Recovery will hinge on the confidence of involuntary savers to spend post-lockdown
The pandemic has done strange things to household finances. On the one hand, it has had a devastating impact on some parts of the labour market. While the speed and scale of the economic shock has made it difficult for the labour statisticians to fully quantify these effects, we estimate that employment in the G7 economies has fallen by around 55 million, with an additional 35 million workers either furloughed or placed on short-working hours as part of government support programmes. Admittedly, that has not necessarily translated into an immediate loss of income since either a temporary increase in unemployment benefits (in the case of the US) or income support provided as part of government-backed furlough programmes (in the case of Europe) have offset some of the loss of earnings from employment. But the threat of a large loss of income looms as government support in its various forms is scaled back.
On the other hand, the shuttering of shops and businesses during lockdowns has meant that those workers that have retained their jobs – and incomes – have not been able to spend their earnings as they might usually do. The result has been that this group of workers has experienced an involuntary rise in their savings. Measuring savings rates is notoriously difficult, and estimates are prone to revision. This makes it difficult to say with much accuracy how much savings rates have increased during the crisis. But the monthly data on savings rates that we do have – as well as the broader evidence contained in the monetary aggregates – all suggest that they have risen sharply during lockdowns.
The result of all of this has been a schism in household finances: one chunk of the population has either experienced a loss of income or is living under threat of an imminent loss of income, while another is flush with cash having experienced a large and involuntary rise in savings. This situation is without parallel in modern recessions. How it plays out will go a long way to determine the pace and shape of the wider economic recovery that now appears to be underway.
If involuntary savings amassed by the second group of workers are run down as economies reopen, then aggregate demand should recover, preventing the threat of the loss of employment and income for the first group from becoming a reality. This is a necessary – though perhaps not sufficient – condition for a v-shaped economic recovery.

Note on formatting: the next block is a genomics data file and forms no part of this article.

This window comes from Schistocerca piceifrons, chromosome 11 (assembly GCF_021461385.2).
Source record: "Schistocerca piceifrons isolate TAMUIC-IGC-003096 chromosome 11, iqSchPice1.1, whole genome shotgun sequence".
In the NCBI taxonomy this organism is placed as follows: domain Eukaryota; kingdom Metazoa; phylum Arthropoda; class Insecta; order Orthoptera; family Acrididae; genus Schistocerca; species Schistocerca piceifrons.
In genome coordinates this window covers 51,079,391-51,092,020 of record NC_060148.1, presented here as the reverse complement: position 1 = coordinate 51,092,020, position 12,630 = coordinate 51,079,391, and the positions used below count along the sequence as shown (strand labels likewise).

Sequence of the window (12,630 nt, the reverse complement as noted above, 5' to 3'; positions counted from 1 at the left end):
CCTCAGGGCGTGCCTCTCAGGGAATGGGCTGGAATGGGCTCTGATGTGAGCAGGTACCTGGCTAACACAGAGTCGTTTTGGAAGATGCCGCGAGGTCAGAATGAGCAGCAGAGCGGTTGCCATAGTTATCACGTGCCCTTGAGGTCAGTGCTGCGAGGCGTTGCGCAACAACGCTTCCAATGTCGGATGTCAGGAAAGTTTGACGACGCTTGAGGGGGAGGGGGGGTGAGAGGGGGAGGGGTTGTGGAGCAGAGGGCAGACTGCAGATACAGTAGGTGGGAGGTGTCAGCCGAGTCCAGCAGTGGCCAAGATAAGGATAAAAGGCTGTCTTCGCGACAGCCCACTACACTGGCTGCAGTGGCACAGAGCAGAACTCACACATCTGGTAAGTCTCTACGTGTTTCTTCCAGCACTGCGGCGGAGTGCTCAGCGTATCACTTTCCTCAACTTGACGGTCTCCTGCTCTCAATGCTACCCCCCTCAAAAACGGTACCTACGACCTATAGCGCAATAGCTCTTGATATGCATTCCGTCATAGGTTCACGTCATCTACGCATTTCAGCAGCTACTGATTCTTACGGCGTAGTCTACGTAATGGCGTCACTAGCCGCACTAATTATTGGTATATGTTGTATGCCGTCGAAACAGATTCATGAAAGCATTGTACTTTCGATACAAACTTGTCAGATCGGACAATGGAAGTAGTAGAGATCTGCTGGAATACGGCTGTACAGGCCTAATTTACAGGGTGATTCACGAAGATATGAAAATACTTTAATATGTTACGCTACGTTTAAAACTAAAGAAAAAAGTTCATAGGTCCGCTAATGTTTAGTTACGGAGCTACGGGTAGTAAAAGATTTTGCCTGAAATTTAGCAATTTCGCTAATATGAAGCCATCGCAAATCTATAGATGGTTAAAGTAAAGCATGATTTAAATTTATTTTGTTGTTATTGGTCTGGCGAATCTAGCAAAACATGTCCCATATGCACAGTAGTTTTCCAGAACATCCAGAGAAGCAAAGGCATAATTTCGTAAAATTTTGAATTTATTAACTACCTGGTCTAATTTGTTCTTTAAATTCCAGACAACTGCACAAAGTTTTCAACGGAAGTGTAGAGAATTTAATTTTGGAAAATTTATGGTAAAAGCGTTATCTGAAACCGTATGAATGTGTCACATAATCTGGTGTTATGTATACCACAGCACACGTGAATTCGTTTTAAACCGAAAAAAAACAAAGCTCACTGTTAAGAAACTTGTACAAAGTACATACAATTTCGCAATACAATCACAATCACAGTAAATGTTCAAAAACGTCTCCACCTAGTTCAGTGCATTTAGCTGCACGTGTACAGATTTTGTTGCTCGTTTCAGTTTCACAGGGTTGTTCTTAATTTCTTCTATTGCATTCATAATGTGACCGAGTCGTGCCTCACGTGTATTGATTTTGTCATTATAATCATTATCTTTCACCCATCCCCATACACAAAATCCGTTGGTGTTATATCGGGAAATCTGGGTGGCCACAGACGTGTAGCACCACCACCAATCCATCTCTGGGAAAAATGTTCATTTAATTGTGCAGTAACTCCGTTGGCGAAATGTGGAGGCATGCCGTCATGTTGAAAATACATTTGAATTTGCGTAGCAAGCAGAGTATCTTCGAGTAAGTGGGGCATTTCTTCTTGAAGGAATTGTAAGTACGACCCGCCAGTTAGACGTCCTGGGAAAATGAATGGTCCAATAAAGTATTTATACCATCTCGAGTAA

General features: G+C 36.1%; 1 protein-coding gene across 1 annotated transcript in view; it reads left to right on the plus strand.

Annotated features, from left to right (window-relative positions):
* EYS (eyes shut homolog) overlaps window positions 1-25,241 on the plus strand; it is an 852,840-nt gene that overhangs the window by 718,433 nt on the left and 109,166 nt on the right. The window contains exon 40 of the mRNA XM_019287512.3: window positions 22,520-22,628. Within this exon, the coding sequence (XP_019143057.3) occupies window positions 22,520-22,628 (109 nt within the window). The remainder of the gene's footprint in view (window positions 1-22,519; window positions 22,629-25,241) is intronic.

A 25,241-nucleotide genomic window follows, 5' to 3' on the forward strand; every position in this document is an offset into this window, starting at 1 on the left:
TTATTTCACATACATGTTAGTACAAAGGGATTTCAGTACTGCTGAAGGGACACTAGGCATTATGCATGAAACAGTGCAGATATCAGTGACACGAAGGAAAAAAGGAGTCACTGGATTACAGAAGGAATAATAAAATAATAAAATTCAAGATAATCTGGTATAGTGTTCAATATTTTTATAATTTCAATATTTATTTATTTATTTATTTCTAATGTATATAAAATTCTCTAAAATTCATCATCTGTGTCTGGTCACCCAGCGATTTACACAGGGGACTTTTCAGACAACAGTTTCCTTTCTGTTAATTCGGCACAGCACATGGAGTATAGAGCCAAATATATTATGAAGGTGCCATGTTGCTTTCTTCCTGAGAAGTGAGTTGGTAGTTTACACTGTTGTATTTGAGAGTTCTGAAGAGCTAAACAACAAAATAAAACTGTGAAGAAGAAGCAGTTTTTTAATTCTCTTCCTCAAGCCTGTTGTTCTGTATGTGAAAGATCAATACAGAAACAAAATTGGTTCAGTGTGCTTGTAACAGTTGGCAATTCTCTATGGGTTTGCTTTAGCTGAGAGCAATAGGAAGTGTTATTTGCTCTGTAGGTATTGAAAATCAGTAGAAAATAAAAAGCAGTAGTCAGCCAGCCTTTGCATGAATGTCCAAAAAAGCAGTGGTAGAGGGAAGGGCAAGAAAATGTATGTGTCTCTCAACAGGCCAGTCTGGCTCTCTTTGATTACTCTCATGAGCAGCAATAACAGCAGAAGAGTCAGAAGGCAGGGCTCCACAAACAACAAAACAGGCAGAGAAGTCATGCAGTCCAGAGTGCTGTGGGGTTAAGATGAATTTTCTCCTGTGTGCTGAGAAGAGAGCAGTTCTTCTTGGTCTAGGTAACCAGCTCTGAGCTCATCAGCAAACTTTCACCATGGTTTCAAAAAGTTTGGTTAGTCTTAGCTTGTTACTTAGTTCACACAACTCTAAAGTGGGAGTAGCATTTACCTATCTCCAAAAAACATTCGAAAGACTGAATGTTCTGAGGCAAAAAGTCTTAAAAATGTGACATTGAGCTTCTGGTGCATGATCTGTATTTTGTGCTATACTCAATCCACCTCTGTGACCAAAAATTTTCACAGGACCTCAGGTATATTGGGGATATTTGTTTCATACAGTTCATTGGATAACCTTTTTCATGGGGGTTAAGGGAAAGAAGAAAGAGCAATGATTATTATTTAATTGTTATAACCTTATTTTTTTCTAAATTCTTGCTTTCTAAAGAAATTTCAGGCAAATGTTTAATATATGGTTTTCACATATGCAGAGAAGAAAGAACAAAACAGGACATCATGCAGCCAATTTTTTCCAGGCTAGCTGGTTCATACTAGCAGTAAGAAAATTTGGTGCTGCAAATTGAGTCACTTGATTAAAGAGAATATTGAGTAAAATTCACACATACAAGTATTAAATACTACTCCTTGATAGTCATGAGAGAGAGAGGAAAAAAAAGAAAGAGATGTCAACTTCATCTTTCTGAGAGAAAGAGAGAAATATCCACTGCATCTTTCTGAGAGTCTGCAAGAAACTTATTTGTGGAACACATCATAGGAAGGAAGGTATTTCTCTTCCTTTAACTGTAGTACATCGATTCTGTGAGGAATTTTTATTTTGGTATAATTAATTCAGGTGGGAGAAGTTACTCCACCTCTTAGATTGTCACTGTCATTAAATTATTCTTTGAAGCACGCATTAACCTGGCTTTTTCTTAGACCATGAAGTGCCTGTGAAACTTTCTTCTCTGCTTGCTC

In contrast, if the rise in involuntary savings turns into a semi-permanent increase in precautionary savings – perhaps driven by fear of future outbreaks and the economic disruption they would create – then demand will be much slower to recover. In this scenario, unemployed and furloughed workers will eventually suffer a loss of income when the sticking plaster of government support programmes is removed. Under these circumstances, further discretionary fiscal stimulus would be required to prevent the economic recovery experienced in recent weeks from going into reverse.
Which of these two scenarios materialises boils down to a question of confidence. In particular, it will hinge on how confident those that have acquired savings are that they won’t be subject to the same sudden loss of income that now threatens many others. This in turn will depend on the ability of governments to reassure citizens that it will be possible to reopen economies without risking new outbreaks of the virus, and that if new outbreaks do emerge they could be contained without having to reimpose lockdowns. The early signs are that activity has rebounded strongly in May in the US, China and the UK. Sustaining that momentum will depend on whether those fortunate enough to find themselves on the right side of the labour market schism now have the confidence to go out and spend.
In case you missed it:
- Our US property team has just released its latest US Commercial Property Outlook in which we outline reasons to expect a strong recovery in some, but not all, parts of the sector. You can read it here and register for an accompanying webinar here.
- Our Senior Markets Economist, Oliver Jones, makes sense of an odd puzzle in EM equities.
- Meanwhile, our Senior EM Economist, Edward Glossop, finds more evidence of an uneven recovery in emerging economies.